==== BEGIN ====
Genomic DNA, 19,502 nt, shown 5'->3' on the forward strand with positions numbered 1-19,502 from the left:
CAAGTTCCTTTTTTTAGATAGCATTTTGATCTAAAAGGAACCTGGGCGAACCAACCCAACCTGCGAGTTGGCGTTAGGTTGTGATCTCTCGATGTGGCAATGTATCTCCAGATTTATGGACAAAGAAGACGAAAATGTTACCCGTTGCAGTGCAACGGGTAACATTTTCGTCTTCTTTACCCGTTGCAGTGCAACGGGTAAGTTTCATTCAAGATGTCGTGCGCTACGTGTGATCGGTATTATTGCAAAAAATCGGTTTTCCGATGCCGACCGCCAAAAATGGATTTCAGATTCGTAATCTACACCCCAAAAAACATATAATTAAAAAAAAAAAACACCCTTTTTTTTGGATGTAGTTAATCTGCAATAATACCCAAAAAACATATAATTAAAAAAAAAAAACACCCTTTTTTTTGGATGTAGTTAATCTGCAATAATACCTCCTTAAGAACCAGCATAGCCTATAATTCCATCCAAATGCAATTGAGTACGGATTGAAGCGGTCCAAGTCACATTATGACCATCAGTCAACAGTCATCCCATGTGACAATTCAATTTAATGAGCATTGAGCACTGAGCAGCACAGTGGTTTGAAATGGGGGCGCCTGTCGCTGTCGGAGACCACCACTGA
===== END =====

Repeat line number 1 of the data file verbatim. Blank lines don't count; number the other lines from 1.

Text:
Genomic DNA, 19,502 nt, shown 5'->3' on the forward strand with positions numbered 1-19,502 from the left: